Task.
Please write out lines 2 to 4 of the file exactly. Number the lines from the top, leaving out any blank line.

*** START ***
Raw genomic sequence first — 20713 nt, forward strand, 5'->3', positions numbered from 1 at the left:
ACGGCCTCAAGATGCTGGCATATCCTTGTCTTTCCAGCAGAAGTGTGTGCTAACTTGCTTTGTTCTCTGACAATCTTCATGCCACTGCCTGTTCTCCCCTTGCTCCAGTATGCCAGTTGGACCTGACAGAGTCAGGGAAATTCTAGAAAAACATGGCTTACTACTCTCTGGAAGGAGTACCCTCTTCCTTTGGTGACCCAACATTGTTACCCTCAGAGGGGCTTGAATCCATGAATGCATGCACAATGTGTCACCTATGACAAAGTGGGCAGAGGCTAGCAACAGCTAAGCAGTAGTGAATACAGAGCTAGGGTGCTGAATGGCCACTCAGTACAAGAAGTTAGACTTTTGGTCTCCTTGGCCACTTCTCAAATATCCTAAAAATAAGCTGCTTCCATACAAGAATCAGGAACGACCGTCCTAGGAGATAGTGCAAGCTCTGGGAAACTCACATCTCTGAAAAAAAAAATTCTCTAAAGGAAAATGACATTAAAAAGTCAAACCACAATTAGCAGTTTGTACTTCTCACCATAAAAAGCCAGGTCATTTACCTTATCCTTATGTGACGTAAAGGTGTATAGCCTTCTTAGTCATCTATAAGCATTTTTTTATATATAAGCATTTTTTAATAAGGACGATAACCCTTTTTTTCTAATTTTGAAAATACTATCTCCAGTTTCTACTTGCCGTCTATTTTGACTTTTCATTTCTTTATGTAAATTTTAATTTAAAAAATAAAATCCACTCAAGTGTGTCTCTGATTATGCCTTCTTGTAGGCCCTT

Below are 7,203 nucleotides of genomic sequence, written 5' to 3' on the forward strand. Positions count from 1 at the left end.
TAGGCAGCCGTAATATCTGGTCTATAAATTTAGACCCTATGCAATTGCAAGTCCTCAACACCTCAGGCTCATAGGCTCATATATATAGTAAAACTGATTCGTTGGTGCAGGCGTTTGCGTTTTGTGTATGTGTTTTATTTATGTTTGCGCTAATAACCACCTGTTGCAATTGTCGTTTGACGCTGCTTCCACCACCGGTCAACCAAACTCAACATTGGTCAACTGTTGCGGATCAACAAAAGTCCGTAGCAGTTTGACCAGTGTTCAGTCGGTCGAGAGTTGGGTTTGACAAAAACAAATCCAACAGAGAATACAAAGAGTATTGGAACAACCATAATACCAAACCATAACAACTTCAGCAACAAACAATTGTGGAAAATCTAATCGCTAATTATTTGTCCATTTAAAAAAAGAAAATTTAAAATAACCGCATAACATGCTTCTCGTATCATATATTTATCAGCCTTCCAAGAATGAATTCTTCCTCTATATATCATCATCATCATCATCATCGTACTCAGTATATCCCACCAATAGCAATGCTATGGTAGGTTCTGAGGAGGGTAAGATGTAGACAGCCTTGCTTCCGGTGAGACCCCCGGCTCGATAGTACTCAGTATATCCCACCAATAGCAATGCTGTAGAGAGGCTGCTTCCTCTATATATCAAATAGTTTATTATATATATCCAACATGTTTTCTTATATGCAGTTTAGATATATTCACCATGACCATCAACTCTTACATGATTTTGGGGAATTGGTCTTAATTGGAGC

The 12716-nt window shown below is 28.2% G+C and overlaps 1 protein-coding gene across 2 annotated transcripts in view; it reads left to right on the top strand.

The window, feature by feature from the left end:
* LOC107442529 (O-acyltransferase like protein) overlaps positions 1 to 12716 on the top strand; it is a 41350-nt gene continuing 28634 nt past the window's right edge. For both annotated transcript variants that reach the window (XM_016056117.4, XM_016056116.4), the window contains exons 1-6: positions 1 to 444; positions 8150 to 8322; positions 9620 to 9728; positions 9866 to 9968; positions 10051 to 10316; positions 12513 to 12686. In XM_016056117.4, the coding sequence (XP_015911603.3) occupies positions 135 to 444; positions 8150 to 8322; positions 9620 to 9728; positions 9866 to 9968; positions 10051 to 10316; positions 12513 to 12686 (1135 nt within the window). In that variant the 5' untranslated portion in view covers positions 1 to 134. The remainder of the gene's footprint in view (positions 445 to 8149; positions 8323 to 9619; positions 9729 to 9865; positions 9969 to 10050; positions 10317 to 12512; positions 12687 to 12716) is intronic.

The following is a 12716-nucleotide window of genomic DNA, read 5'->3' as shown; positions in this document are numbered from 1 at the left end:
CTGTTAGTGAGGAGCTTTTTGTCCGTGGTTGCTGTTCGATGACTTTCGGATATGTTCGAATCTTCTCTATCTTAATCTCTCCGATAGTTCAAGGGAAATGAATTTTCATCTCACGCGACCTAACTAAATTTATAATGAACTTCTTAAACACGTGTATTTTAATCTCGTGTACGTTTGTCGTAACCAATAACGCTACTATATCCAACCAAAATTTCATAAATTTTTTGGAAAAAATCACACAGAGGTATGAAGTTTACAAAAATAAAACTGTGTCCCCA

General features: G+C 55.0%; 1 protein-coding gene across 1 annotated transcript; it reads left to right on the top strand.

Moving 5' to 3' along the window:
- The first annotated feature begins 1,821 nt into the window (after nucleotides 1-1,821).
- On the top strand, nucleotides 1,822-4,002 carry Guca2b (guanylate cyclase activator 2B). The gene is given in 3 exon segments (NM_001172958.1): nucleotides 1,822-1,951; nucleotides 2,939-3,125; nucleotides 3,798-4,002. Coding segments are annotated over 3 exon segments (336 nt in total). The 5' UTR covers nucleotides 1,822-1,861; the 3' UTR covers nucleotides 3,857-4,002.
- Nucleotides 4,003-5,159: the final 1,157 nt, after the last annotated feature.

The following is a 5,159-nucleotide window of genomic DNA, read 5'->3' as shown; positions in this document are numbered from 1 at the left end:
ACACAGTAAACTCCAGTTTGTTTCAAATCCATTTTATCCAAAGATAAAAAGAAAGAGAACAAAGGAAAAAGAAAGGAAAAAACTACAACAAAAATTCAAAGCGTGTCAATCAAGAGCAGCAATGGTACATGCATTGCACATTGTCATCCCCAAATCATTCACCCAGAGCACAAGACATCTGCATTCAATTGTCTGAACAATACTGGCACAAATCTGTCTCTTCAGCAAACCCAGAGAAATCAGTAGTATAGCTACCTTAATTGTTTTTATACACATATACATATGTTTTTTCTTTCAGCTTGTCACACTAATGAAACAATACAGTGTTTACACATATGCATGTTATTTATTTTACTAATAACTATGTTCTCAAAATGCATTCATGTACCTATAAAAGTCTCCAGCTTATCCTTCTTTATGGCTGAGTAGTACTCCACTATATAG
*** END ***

ACGGCCTCAAGATGCTGGCATATCCTTGTCTTTCCAGCAGAAGTGTGTGCTAACTTGCTTTGTTCTCTGACAATCTTCATGCCACTGCCTGTTCTCCCCTTGCTCCAGTATGCCAGTTGGACCTGACAGAGTCAGGGAAATTCTAGAAAAACATGGCTTACTACTCTCTGGAAGGAGTACCCTCTTCCTTTGGTGACCCAACATTGTTACCCTCAGAGGGGCTTGAATCCATGAATGCATGCACAATGTGTCACCTATGACAAAGTGGGCAGAGGCTAGCAACAGCTAAGCAGTAGTGAATACAGAGCTAGGGTGCTGAATGGCCACTCAGTACAAGAAGTTAGACTTTTGGTCTCCTTGGCCACTTCTCAAATATCCTAAAAATAAGCTGCTTCCATACAAGAATCAGGAACGACCGTCCTAGGAGATAGTGCAAGCTCTGGGAAACTCACATCTCTGAAAAAAAAAATTCTCTAAAGGAAAATGACATTAAAAAGTCAAACCACAATTAGCAGTTTGTACTTCTCACCATAAAAAGCCAGGTCATTTACCTTATCCTTATGTGACGTAAAGGTGTATAGCCTTCTTAGTCATCTATAAGCATTTTTTTATATATAAGCATTTTTTAATAAGGACGATAACCCTTTTTTTCTAATTTTGAAAATACTATCTCCAGTTTCTACTTGCCGTCTATTTTGACTTTTCATTTCTTTATGTAAATTTTAATTTAAAAAATAAAATCCACTCAAGTGTGTCTCTGATTATGCCTTCTTGTAGGCCCTT

Below are 7,203 nucleotides of genomic sequence, written 5' to 3' on the forward strand. Positions count from 1 at the left end.
TAGGCAGCCGTAATATCTGGTCTATAAATTTAGACCCTATGCAATTGCAAGTCCTCAACACCTCAGGCTCATAGGCTCATATATATAGTAAAACTGATTCGTTGGTGCAGGCGTTTGCGTTTTGTGTATGTGTTTTATTTATGTTTGCGCTAATAACCACCTGTTGCAATTGTCGTTTGACGCTGCTTCCACCACCGGTCAACCAAACTCAACATTGGTCAACTGTTGCGGATCAACAAAAGTCCGTAGCAGTTTGACCAGTGTTCAGTCGGTCGAGAGTTGGGTTTGACAAAAACAAATCCAACAGAGAATACAAAGAGTATTGGAACAACCATAATACCAAACCATAACAACTTCAGCAACAAACAATTGTGGAAAATCTAATCGCTAATTATTTGTCCATTTAAAAAAAGAAAATTTAAAATAACCGCATAACATGCTTCTCGTATCATATATTTATCAGCCTTCCAAGAATGAATTCTTCCTCTATATATCATCATCATCATCATCATCGTACTCAGTATATCCCACCAATAGCAATGCTATGGTAGGTTCTGAGGAGGGTAAGATGTAGACAGCCTTGCTTCCGGTGAGACCCCCGGCTCGATAGTACTCAGTATATCCCACCAATAGCAATGCTGTAGAGAGGCTGCTTCCTCTATATATCAAATAGTTTATTATATATATCCAACATGTTTTCTTATATGCAGTTTAGATATATTCACCATGACCATCAACTCTTACATGATTTTGGGGAATTGGTCTTAATTGGAGC